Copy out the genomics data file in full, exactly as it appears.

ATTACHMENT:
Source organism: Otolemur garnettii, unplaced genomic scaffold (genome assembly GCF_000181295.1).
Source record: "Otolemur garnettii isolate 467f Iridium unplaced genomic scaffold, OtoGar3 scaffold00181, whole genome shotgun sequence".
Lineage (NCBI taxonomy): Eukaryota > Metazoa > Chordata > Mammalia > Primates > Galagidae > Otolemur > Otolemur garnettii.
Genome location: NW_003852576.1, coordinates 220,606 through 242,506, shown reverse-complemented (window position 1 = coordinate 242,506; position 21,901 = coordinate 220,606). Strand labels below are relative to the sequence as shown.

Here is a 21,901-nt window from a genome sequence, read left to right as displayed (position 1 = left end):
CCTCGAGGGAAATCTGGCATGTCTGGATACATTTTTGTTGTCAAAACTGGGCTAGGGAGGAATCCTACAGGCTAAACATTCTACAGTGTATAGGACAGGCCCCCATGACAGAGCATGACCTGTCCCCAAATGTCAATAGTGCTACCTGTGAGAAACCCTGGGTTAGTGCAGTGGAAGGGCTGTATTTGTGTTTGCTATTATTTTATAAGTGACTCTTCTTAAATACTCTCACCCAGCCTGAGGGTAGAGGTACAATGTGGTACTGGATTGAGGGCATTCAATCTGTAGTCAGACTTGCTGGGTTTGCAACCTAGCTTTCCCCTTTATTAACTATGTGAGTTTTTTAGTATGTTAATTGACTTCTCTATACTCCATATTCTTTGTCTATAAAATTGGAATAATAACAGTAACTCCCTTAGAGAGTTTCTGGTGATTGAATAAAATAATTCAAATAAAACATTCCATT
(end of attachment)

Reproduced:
Source organism: Otolemur garnettii, unplaced genomic scaffold (genome assembly GCF_000181295.1).
Source record: "Otolemur garnettii isolate 467f Iridium unplaced genomic scaffold, OtoGar3 scaffold00181, whole genome shotgun sequence".
Lineage (NCBI taxonomy): Eukaryota > Metazoa > Chordata > Mammalia > Primates > Galagidae > Otolemur > Otolemur garnettii.
Genome location: NW_003852576.1, coordinates 220,606 through 242,506, shown reverse-complemented (window position 1 = coordinate 242,506; position 21,901 = coordinate 220,606). Strand labels below are relative to the sequence as shown.

Here is a 21,901-nt window from a genome sequence, read left to right as displayed (position 1 = left end):
CCTCGAGGGAAATCTGGCATGTCTGGATACATTTTTGTTGTCAAAACTGGGCTAGGGAGGAATCCTACAGGCTAAACATTCTACAGTGTATAGGACAGGCCCCCATGACAGAGCATGACCTGTCCCCAAATGTCAATAGTGCTACCTGTGAGAAACCCTGGGTTAGTGCAGTGGAAGGGCTGTATTTGTGTTTGCTATTATTTTATAAGTGACTCTTCTTAAATACTCTCACCCAGCCTGAGGGTAGAGGTACAATGTGGTACTGGATTGAGGGCATTCAATCTGTAGTCAGACTTGCTGGGTTTGCAACCTAGCTTTCCCCTTTATTAACTATGTGAGTTTTTTAGTATGTTAATTGACTTCTCTATACTCCATATTCTTTGTCTATAAAATTGGAATAATAACAGTAACTCCCTTAGAGAGTTTCTGGTGATTGAATAAAATAATTCAAATAAAACATTCCATT